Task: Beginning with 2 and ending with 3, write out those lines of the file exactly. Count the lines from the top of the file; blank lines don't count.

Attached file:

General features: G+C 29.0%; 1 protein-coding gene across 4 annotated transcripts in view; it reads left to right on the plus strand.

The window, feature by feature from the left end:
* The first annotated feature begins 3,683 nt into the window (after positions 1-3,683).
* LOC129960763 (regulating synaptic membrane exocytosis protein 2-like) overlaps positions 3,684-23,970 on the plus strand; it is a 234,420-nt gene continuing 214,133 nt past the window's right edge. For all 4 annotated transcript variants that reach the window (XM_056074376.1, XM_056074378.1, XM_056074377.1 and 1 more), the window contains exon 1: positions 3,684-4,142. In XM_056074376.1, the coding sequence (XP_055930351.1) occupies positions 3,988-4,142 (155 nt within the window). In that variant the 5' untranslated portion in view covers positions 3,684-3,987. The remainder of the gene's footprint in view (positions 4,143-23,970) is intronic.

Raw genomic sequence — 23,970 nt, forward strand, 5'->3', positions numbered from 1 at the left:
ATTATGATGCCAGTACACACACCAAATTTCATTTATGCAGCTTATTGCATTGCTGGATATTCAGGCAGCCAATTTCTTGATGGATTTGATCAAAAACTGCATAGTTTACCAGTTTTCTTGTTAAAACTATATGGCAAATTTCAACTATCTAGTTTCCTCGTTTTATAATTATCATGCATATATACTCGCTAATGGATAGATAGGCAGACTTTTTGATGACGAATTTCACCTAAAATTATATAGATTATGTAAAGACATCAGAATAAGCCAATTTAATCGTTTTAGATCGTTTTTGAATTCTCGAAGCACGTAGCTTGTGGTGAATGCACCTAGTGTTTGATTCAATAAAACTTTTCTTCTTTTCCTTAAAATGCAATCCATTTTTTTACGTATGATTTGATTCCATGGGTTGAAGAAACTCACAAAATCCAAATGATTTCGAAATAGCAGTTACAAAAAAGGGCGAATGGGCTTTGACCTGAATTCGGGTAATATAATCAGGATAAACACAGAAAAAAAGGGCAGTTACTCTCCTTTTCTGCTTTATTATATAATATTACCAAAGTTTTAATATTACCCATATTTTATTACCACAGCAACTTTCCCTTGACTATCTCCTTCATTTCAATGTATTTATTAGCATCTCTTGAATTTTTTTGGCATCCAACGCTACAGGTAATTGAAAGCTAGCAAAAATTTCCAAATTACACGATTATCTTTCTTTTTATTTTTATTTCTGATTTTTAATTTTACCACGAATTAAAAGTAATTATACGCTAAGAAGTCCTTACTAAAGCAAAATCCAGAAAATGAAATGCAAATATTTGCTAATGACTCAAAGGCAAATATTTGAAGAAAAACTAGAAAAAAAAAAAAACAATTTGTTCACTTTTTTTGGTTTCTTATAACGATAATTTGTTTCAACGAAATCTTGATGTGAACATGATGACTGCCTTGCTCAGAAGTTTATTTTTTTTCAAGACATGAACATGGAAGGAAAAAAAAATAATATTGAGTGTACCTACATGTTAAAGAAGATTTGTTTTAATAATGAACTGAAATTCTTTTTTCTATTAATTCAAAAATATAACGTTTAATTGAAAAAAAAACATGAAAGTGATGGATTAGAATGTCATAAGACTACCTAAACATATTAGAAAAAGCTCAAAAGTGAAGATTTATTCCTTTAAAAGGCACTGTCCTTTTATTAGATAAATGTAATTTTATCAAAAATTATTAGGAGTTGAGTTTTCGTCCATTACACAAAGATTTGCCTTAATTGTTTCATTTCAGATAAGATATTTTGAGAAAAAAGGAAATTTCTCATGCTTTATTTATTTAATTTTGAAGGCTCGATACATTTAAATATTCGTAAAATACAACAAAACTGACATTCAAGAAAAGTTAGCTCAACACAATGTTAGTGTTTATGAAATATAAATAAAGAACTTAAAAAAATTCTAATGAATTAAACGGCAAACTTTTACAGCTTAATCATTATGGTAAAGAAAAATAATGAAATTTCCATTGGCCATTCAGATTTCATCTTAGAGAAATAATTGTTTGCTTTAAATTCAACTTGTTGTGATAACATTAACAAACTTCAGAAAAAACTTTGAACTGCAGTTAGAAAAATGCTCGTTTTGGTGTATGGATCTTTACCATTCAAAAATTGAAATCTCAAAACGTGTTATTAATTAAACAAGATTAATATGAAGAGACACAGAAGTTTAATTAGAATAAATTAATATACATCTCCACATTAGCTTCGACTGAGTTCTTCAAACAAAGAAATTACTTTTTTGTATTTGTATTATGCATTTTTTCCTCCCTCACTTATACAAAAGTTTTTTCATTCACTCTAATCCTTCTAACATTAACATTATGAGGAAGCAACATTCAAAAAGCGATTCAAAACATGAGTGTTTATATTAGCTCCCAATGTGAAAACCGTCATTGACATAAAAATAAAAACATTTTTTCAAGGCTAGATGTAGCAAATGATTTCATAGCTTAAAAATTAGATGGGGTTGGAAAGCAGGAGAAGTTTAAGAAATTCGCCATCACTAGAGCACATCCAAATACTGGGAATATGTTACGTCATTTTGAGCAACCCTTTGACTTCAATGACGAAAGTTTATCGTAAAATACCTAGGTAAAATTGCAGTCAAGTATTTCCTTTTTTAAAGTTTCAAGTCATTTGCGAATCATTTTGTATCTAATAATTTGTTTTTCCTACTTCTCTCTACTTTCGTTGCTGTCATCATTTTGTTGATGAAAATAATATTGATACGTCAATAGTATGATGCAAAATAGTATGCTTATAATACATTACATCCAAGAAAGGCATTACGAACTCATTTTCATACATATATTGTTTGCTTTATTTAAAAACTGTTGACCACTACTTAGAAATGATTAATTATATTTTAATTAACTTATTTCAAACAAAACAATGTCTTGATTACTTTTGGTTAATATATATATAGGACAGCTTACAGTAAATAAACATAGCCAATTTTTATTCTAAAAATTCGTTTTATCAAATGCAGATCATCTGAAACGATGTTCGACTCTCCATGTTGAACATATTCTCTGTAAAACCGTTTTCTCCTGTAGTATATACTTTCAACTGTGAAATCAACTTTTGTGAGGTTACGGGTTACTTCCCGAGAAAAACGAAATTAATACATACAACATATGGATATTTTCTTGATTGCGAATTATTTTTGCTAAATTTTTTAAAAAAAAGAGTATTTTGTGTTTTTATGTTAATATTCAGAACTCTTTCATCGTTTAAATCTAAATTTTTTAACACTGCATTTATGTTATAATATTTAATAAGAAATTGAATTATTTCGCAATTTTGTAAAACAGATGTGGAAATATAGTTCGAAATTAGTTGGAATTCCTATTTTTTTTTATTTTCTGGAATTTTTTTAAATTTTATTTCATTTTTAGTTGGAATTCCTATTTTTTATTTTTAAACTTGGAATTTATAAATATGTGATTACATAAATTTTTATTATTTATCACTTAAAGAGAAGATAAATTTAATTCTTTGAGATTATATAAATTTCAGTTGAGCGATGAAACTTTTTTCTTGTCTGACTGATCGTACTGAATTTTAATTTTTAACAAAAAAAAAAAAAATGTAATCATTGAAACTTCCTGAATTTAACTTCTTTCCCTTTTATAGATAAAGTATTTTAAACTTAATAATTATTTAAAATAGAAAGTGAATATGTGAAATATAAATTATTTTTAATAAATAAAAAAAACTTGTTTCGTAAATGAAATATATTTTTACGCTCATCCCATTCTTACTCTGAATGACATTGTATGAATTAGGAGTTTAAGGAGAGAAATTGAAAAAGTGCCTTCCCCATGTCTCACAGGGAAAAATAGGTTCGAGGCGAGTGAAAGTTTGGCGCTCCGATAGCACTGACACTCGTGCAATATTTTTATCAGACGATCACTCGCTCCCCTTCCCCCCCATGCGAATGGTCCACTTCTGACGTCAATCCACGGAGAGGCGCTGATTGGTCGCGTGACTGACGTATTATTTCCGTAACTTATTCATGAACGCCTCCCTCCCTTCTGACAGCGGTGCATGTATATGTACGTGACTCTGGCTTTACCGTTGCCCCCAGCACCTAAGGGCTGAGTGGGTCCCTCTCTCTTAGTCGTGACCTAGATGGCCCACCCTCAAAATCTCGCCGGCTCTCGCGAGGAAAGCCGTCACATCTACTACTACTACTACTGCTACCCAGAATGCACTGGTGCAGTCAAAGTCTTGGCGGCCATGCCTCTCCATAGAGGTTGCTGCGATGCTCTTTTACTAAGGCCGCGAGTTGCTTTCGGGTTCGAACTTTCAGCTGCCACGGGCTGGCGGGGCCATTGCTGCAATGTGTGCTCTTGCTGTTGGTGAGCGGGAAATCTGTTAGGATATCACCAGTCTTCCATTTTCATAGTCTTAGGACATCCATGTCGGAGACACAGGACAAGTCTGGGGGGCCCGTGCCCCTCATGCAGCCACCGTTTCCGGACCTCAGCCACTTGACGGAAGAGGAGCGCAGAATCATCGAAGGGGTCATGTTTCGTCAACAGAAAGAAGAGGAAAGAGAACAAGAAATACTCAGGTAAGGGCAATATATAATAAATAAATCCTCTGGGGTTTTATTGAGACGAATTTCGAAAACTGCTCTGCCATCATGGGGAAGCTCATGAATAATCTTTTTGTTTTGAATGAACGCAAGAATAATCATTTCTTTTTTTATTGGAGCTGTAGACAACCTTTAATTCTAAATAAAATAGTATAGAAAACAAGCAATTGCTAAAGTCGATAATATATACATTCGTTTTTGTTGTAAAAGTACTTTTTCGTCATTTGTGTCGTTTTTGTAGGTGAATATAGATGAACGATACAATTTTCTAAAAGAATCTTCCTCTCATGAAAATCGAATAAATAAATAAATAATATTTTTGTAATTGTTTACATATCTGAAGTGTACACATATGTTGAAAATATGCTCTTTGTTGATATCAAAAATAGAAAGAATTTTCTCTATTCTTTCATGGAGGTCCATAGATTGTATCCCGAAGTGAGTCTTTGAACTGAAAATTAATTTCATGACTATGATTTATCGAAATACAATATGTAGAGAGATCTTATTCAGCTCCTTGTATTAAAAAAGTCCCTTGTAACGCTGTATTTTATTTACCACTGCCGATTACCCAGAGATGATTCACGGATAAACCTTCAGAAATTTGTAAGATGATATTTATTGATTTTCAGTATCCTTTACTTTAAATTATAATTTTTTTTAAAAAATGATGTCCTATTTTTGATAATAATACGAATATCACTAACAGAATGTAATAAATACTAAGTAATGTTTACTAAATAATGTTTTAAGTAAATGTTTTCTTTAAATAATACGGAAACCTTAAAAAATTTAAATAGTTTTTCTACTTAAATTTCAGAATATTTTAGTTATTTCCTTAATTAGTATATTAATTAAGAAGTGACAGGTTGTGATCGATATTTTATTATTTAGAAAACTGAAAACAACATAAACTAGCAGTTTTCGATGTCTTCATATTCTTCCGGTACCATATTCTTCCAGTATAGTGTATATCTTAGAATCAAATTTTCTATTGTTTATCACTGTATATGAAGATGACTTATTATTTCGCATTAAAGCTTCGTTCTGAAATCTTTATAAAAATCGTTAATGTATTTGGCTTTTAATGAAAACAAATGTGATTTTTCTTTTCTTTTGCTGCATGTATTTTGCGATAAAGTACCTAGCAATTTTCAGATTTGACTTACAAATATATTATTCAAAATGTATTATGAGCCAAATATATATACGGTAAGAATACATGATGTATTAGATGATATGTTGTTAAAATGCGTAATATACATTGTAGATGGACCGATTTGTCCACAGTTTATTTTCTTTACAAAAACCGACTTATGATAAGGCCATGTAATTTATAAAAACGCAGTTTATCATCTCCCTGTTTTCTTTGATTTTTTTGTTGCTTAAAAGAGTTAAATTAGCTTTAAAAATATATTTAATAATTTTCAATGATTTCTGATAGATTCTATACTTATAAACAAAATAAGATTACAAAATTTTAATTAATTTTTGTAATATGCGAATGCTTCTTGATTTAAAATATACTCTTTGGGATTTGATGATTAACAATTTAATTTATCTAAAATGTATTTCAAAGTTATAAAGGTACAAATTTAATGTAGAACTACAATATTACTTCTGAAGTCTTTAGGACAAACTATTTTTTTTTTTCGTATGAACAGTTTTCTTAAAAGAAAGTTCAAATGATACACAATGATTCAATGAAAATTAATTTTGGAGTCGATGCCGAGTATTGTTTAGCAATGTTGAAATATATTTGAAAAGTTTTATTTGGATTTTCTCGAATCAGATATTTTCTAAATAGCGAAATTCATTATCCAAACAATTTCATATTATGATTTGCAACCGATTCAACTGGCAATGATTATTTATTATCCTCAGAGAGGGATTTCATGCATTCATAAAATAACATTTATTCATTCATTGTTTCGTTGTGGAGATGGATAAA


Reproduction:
The window, feature by feature from the left end:
* The first annotated feature begins 3,683 nt into the window (after positions 1-3,683).